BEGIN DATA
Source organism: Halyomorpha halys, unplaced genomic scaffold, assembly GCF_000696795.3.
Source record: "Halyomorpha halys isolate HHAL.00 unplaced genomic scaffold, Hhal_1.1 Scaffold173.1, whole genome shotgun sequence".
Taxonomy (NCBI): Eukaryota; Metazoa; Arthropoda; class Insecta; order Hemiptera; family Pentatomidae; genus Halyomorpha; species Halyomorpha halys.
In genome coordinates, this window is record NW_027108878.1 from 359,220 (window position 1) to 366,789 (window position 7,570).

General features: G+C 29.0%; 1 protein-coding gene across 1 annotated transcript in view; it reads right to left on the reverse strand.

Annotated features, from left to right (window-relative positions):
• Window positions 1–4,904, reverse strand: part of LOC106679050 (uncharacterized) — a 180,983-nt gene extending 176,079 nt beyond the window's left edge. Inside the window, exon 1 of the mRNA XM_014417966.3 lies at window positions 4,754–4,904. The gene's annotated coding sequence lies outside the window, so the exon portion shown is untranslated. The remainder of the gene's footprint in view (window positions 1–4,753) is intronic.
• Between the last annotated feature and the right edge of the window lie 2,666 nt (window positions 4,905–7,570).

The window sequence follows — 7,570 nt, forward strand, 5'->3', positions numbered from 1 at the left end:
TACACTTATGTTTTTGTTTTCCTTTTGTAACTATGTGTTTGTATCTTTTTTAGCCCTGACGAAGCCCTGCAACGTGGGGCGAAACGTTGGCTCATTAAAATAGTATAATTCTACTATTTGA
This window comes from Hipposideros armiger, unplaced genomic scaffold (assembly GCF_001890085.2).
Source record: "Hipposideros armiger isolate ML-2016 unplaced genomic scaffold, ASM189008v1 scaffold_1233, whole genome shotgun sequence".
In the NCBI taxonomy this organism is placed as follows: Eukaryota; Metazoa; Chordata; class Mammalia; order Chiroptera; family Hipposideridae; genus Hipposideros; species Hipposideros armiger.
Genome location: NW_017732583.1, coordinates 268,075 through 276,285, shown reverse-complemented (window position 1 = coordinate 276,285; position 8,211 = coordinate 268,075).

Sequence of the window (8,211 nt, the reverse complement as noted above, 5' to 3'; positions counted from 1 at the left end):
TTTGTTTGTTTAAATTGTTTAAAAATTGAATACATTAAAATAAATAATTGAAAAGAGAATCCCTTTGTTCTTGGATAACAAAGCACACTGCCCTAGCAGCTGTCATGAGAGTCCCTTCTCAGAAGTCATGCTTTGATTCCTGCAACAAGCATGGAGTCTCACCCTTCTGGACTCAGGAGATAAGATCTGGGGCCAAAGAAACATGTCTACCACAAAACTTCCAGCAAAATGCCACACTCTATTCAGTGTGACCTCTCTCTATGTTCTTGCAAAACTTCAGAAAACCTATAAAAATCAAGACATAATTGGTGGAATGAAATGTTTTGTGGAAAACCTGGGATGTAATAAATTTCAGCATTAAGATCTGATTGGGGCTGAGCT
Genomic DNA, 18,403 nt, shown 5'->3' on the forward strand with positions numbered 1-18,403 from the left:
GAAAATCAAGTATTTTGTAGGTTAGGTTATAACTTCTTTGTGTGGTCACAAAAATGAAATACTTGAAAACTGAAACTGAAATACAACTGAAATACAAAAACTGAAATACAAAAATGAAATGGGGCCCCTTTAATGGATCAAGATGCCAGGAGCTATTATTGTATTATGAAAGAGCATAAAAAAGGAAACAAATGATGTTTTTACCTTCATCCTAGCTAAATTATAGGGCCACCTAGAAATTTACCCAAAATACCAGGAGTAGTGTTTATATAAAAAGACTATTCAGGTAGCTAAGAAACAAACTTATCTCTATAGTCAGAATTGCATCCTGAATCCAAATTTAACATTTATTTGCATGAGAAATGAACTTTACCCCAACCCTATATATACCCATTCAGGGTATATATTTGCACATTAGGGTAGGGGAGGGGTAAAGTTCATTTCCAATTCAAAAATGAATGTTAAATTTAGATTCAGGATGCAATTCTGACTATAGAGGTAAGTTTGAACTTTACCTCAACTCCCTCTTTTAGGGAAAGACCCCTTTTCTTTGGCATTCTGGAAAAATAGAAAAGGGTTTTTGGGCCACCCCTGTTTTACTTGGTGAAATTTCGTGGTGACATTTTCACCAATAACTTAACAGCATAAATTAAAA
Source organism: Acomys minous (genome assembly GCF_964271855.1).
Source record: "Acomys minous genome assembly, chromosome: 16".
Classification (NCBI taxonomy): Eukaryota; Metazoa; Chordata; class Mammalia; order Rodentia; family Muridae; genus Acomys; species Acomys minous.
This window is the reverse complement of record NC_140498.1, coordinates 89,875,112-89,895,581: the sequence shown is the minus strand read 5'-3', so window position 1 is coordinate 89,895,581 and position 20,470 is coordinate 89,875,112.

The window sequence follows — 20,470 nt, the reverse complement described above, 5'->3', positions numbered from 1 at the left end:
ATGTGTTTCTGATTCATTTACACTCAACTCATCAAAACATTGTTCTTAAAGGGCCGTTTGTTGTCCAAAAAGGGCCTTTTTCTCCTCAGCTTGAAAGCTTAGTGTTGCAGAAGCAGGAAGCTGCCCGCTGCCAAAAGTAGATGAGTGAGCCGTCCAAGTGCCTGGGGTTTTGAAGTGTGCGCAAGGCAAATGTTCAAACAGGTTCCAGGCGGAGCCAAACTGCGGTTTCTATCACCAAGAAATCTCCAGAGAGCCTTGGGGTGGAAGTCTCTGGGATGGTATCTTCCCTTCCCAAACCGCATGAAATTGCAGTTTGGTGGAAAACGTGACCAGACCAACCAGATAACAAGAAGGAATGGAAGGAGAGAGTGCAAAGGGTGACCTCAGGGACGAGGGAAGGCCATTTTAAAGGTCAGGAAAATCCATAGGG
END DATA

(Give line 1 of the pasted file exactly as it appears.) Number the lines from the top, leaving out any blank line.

Source organism: Halyomorpha halys, unplaced genomic scaffold, assembly GCF_000696795.3.